You know the drill. It’s a sweltering summer day and the humidity has set in. What’s one to do? Find a refreshing, relaxing lakeside retreat, of course. And with 944 lakes in New Hampshire, that’s not going to be a problem. Here are some of the glorious summer getaways in the Granite State. Take your pick and hit the road!
Lake Winnipesaukee, Belknap County
New Hampshire’s largest lake has been a beloved vacation destination for over a century. It’s home to Wolfeboro, the nation's oldest resort town, and is teeming with opportunities to either kick back and relax, or get out and about for some serious summer fun. Rest assured, the words “I’m booored” will not pass your child’s lips when vacationing at Lake Winnipesaukee. There’s simply too much for families to do. Make lasting summer memories camping lakeside or in a breezy cottage overlooking Lake Winnipesaukee. If you prefer a more secluded scene you can leave your car on the mainland and catch a canoe to one of the 250 islands such as Cow, Bear or Rattlesnake. And when you’re not grilling and chilling your days away, grab some grub at one of the many lakes region restaurants and catch a movie at the Weirs Beach Drive-In Theater.
Umbagog Lake, Coös County
Just getting to this gorgeous Great North Woods spot is a delight in itself, as you’re immersed in the pure natural beauty of New Hampshire wilderness no matter which direction you drive in from. And once you’re at Umbagog Lake, you can truly leave it all behind and unwind. The area often gives visitors a glimpse of some spectacular wildlife including moose, blue heron, deer, hawks and loons, whether you’re kayaking, fishing, hiking or camping at Umbagog Lake State Park.
Lake Francis, Coös County
If being surrounded by the slow, peaceful pace of the North Woods is what you want, Lake Francis is what you need. While it was man-made in the 1940s as a flood control measure, this lesser-known vacation retreat provides two-thousand acres of shining water to play on and picturesque views to take in. In the heart of “moose alley,” this area is a wildlife viewer’s dream and Lake Francis State Park provides everything summer memories are made of, including: camping, swimming, kayaking, fishing, ATVing and more.
Newfound Lake, Grafton County
Known for its clear, pristine water fed by eight springs, this seven-mile long, 180-foot deep glacial lake is a true wonder. Some of New England’s best swimming, picnicking, hiking, fishing and kayaking can be had on and around Newfound Lake. Paradise Point at Newfound Audubon Center provides a picturesque natural shoreline to explore and nearby Sculptured Rocks Natural Area showcases remarkable geology with rock formations and mini caves.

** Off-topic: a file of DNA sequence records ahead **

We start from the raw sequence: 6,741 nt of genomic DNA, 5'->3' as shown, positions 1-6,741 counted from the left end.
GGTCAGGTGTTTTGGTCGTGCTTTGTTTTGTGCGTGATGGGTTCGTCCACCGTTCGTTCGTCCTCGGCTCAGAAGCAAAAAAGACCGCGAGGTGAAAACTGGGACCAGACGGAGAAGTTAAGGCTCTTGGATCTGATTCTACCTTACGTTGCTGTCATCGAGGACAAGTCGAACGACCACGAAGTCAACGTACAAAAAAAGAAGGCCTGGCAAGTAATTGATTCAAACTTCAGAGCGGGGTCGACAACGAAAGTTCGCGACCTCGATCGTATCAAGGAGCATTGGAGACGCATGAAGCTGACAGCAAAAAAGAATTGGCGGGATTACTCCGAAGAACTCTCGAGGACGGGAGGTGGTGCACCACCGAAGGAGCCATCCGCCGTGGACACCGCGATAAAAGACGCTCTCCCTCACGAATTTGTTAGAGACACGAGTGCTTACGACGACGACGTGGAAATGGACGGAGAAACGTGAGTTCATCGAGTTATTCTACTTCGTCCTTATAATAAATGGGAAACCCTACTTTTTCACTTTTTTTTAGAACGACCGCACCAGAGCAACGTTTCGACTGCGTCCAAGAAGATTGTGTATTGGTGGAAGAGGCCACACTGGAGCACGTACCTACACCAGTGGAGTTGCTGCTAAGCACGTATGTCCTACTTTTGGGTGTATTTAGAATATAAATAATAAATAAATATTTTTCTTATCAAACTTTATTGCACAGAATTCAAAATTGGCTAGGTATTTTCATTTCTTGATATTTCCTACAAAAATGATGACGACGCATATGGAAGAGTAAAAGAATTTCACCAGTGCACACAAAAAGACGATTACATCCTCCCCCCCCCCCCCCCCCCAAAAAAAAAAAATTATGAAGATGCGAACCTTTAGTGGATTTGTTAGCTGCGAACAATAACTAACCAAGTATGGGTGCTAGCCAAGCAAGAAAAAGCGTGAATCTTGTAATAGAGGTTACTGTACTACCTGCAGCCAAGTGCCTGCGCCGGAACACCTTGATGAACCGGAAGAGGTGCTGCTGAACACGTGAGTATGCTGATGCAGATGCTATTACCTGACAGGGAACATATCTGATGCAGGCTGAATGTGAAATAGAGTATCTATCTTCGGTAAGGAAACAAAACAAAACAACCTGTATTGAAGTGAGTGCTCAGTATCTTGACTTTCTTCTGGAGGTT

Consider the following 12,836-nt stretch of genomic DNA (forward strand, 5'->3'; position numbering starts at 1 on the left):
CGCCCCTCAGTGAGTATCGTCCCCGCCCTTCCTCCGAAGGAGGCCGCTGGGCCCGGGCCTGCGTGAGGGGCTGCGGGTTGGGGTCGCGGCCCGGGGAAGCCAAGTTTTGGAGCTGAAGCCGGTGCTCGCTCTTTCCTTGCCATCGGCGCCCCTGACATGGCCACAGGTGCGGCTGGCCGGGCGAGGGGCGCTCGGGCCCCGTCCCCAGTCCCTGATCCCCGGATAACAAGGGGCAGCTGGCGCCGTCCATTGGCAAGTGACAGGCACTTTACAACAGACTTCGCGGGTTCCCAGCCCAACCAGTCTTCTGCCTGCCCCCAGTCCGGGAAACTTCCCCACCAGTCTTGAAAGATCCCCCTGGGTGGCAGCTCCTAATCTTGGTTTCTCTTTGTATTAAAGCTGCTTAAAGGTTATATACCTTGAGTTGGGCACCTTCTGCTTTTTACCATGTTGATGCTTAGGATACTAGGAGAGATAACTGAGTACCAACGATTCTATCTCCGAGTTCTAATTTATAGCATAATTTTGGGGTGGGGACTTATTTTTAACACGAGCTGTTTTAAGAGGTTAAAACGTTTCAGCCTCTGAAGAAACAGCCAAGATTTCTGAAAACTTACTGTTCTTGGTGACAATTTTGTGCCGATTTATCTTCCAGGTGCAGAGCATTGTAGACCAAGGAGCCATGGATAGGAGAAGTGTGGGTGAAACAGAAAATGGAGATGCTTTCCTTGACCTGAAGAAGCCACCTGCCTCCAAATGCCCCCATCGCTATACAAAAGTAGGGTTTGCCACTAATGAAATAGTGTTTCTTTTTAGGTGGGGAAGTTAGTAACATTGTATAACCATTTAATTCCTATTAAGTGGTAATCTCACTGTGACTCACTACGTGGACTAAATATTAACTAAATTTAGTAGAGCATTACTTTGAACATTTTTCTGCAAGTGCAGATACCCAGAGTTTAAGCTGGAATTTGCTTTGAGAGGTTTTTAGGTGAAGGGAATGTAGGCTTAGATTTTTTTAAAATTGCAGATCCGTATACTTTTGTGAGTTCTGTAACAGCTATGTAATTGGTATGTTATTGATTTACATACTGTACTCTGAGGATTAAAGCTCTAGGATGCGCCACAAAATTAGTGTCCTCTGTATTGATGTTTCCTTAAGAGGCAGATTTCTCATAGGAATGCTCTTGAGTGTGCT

Chocorua Lake, Carroll County
Chocorua Lake may be small, but it’s a serene spot for a summer getaway. It has beautiful views of Mount Chocorua and is nestled at the base of the White Mountains, giving you easy access to some of the best hiking in the country. North Conway’s amazing restaurants are also just a quick drive away, as are outdoor activities like ziplining, kayaking and tubing and some of New Hampshire’s most beloved theme parks.
Lake Sunapee, Sullivan County & Merrimack County
With seven sandy beaches and six boat ramps dotting the 8-mile shoreline, this one’s perfect for those warm summer days. Close proximity to Mount Sunapee State Park, The Fells and Wadleigh State Park also make it an ideal spot for outdoor exploration. Mix in a little history at the Cornish Windsor Covered Bridge that dates back to 1866, the Mt. Kearsarge Indian Museum or the Hood Museum.
Mascoma Lake, Grafton County
Set in New Hampshire’s picturesque Datrmouth/Lake Sunapee region, Mascoma Lake is just as lovely and family-friendly as the rest, with plentiful picnicking, boating, swimming and camping options. Home to the Dartmouth College sailing team, visitors can take in scenes on the water, kayak up the mouth of the Mascoma River, hike the mossy woodland trails of the wildlife management area or bike the Northern Rail Trail. The Shaker Museum in town offers a glimpse into Enfield’s history and architecture.